Some characterise the quest to know ourselves as “finding your passion“. Elizabeth Gilbert, author of Eat, Pray, Love is known for the passion that comes across in the book. Now however she believes the word “passion” can trigger feelings of stress, anxiety and urgency. Many of the people she most admired and loved in her life have had “very unusual and convoluted paths on the way to finding where they were ultimately supposed to be,” she said. People in their 40s, 50s and 60s, who are still trying to figure who they are going to be when they grow up. Instead she tells people to follow their curiosity instead. “It is gentler, kinder and more humane”, she says. So instead of forcing it, reframe it. Ask yourself what are you interested in? What are you curious about? What seems fascinating to you? This unleashes many thoughts that will serve you well as you learn more about what makes you tick.
“Adventure …is the shorter path to yourself”
Alex Bellini’s beliefs have shaped his destiny. He is an Italian adventurer and endurance athlete who grew up in a small village in the Italian Alps, Alex developed a passion for sport and adventure, spending the winter months competing in downhill skiing events and the off season running, cycling and climbing in the mountains. He has devoted his life to exploring some of the most hostile environments in the world in pursuit of his passion for adventure, overcoming solitude, exhaustion, extreme cold and unbearable heat to realise his dreams.
Alex has explored and tackled the most hostile environments over the last 14 years. Alex ran the Marathon des Sables, pulled a sledge 2000km across Alaska, and before rowed alone across the Pacific Ocean, he single-handedly completed a 226-day solo voyage from Genoa to Fortaleza in Brazil – the only person to row across the Mediterranean and the Atlantic in one journey.
Alex believes that adventure is the shorter path to yourself. “My main motivation for an expedition …is about the belief that experiences (especially the tough ones and those we would rather avoid) are the best teachers. Every time I return home I have a strong feeling that I grew up a little, somehow. I feel I came a step closer to my real self.”
On whether you can do anything you choose, he believes that anyone could do any of the things that he has done. “I believe it because there is no real preparation for them, it is just a matter of how hard you want it. I remember the first night of my second attempt of rowing across the Mediterranean and the Atlantic. I broke down and cried at the prospect of all the effort, the distance and the time I had to go through before reaching the other side of the ocean. I felt lost, but the day after I said to myself: ‘Okay, here I am, you can do it, now let’s take one step at a time and enjoy it’ ”. In other words, apart from some important technical skills, the real difference is the belief in yourself.
He believes that it is the journey that really counts. Sure, it is important that it starts with an end in mind – a goal. “This gives you a sense of direction that guides you through the darkness, but the further you go the less important the finish line becomes.” While sometimes life doesn’t go according to your plan, we all have an ocean to cross. Alex experiences deep meaning in doing adventures that might not proceed as planned – almost as a metaphor for life in general. “What really changed me is the journey. It is the profundity.”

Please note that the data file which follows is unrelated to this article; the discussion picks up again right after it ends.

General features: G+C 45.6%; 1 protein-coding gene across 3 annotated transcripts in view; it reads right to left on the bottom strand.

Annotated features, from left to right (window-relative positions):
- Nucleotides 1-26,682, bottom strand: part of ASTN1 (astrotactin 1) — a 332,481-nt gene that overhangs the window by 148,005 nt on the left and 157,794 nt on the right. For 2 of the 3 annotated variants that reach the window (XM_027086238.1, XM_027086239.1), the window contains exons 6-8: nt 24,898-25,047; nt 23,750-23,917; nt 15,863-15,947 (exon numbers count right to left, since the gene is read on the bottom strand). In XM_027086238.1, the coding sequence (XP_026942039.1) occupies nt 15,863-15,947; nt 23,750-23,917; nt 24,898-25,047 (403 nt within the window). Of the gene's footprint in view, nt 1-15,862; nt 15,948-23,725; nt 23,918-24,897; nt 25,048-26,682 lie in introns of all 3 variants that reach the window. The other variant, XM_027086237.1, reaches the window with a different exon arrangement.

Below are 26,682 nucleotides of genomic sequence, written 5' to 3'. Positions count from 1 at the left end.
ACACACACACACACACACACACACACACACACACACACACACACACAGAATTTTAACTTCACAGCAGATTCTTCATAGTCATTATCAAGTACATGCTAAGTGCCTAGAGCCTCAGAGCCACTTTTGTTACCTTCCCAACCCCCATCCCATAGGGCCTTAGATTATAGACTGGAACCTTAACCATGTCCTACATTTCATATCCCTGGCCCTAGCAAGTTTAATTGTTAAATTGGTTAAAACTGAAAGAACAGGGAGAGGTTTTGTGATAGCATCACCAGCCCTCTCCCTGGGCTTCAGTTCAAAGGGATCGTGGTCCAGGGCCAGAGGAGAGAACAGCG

Growing is achieved through moving beyond your comfort zone. Experience stress and uncomfortable situations where your current capability is stretched out. It doesn’t have to be extreme courage, just a tiny bit, like raising your hand in a crowded meeting room, run an extra mile or resist the temptation of an immediate reward.
Our belief of our ability to change and grow means we are inclined to work on it more. When we have a setback, we see it as an invitation to do better next time.
But is starts with working on yourself first.
ZUBER HACK LEAN INTO YOUR DESTINY
1. Learn who you are. Ideas to do this are:
- Keeping a diary or journal. A journal focused on gratitude has also been shown to reduce inflammation and heart failure risk.
- Pause for self-reflection and living in a mindful way, conscious of the present and avoiding distractions.
- Connect and have meaningful conversations with others.
- Meditation builds self-awareness
2. Rather than being fixated on have a passion that ignites you, ask yourself this. “What am I curious about?” Ask yourself what are you interested in? What seems fascinating to you? This unleashes many thoughts that will serve you well as you learn more about what makes you tick.
3. Start to think about what is important to you and what you need to focus on.
- Think about your options and ideas. Try to imagine, as vividly and in as much detail as possible, how things would be if the option came to fruition. Would it make you happier? If you don’t feel like it would, then you may have a lack of alignment.
- Ask yourself, am I being driven by my own essence and convictions?
I AM: The Power of Discovering Who You Really Are, September 2, 2010, Howard Falco